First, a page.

The Christmas Spirit


The Christmas Spirit by Susan Buchanan

Blurb of “The Christmas Spirit”:

Christmas is coming, but not everyone is looking forward to it.

Rebecca has just been dumped and the prospect of spending the holiday period with her parents is less than appealing.

Eighty- two year old Stanley lost his beloved wife, Edie, to cancer. How will he cope with his first Christmas without her?

Jacob’s university degree hasn’t helped him get a job, and it looks like he’ll still be signing on come New Year.

Workaholic Meredith would rather spend December 25th at home alone with a ready meal and a DVD box set. Can anything make her embrace the spirit of the season?

The enigmatic Natalie Hope takes over the reins at the Sugar and Spice bakery and café in an attempt to spread some festive cheer and restore Christmas spirit, but will she succeed?

Chapter 1 tease


Well, my D-Day anyway, thought Natalie.

Every year on this day, December 1st, her raison d’être and her job, as such, began. It only lasted a month, but her personal deadline was always twenty-four days. The other week was just to ensure there was no unfinished business.

Natalie hoped Christmas 2013 would be a good one for everyone. If she had anything to do with it, as in the past, those she chose would have a Christmas to remember.

This year she would be working in the small town of Winstanton about twenty miles north of Glasgow; more of a village really, with its carefully tended lawns, idyllic cottages and splendid views over Loch Lomond.

Each year Natalie had to choose a different country. This was her first visit to Scotland. She hoped she would get used to the Scottish accent and that her own would go unnoticed. Speaking several languages came in handy, but it was even better to blend in like a local.

Although Natalie’s job actively only lasted one month per year, her preparation lasted ten months. Well, she did get some holidays. Ten months in which to research, narrow down and shortlist her candidates. It was no easy task, as although a small town, Winstanton still had fifteen thousand residents and Natalie could only choose four. Now, she couldn’t possibly check them all out, could she? No. Natalie had a gift which helped her. She could feel other people’s happiness. The downside was, she could also feel their unhappiness. Marvellous, eh?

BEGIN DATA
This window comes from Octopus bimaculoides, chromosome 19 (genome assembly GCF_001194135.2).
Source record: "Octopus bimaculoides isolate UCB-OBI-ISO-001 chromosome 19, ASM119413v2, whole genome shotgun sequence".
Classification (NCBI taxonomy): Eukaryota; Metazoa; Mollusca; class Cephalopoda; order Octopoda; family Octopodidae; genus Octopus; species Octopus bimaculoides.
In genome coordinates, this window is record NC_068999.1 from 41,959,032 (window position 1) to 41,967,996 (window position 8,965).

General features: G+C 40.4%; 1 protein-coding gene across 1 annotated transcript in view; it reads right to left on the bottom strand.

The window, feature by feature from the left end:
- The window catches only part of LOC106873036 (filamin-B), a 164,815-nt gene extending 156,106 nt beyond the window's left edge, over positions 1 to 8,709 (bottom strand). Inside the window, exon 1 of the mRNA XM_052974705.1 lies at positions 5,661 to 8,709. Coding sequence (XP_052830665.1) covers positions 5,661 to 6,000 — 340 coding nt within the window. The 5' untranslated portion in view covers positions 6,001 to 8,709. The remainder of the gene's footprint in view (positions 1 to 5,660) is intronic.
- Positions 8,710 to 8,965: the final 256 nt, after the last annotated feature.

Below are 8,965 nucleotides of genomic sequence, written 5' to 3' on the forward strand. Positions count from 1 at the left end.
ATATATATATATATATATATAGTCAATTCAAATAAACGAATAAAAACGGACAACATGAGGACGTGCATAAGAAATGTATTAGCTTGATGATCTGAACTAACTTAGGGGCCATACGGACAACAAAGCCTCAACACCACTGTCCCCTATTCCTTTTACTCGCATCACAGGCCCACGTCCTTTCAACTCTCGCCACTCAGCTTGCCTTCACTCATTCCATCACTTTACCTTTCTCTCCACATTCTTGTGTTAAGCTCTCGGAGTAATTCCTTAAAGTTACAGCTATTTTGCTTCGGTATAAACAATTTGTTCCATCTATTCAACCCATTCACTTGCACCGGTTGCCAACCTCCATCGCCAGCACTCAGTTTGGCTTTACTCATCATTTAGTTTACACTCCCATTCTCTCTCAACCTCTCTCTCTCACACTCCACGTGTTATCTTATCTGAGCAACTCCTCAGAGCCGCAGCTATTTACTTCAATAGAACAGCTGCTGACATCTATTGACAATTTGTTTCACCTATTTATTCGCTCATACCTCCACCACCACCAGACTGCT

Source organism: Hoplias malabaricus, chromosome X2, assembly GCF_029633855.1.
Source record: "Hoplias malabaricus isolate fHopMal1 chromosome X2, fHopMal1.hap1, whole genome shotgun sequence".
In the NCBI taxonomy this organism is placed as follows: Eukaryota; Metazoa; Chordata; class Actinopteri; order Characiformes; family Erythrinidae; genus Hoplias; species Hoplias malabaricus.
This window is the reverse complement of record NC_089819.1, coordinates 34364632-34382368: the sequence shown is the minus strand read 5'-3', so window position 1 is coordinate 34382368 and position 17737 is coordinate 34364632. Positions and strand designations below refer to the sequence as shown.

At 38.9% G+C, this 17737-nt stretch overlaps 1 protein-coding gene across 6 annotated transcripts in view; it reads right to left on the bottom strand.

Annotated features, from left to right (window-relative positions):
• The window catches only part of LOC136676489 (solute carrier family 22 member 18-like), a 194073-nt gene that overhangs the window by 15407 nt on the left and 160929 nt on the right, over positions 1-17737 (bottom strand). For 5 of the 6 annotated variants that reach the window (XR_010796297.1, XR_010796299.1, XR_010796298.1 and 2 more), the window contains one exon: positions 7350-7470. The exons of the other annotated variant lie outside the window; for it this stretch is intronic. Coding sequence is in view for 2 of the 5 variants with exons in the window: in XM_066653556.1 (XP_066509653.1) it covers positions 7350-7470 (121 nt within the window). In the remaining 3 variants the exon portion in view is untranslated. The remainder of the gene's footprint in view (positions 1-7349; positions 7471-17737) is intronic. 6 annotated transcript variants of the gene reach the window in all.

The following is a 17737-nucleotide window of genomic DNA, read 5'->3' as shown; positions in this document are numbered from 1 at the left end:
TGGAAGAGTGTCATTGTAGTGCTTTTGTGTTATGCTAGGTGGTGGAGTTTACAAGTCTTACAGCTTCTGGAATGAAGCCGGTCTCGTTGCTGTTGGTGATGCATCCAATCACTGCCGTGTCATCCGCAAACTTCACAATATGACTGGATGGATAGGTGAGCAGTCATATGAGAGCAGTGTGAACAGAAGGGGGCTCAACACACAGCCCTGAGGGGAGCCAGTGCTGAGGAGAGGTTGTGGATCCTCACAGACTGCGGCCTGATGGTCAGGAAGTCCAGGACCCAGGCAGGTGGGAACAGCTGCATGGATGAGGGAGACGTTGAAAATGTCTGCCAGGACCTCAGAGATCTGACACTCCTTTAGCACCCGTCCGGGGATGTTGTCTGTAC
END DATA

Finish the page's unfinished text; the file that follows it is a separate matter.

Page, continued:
Natalie readjusted her handbag on her shoulder and grabbed hold of the handle of her carry-on case, dragging it along the deserted platform of Winstanton train station. She had picked up the keys to her new one-bedroom cottage earlier that day in Glasgow. Now all she had to do was make her way there. There wasn’t a taxi in sight; not surprising, since she was the only person who had got off at the station. Fortunately there was a phone box, an old style red one – how quaint. Even luckier, it hadn’t been vandalised and it had a Yellow Pages in it, which hadn’t been ripped to shreds. Natalie had never got around to getting a mobile phone. There was no reception where she lived most of the year, so there seemed little point. Taking out a piece of paper from her purse, she dialled the first taxi number she’d come across in her research of the area; she was nothing if not prepared. In her job she had to be.  She was looking forward to her new role. Her job was always a job within a job; a little difficult to explain, but it was kind of like a secondment.

The taxi arrived soon after. Natalie could imagine there wasn’t much doing for a taxi driver on a Sunday night. A cheery old man, probably in his sixties, greeted her. ‘Miss Hope?’

‘The very same.’

‘Let me help you with your case.’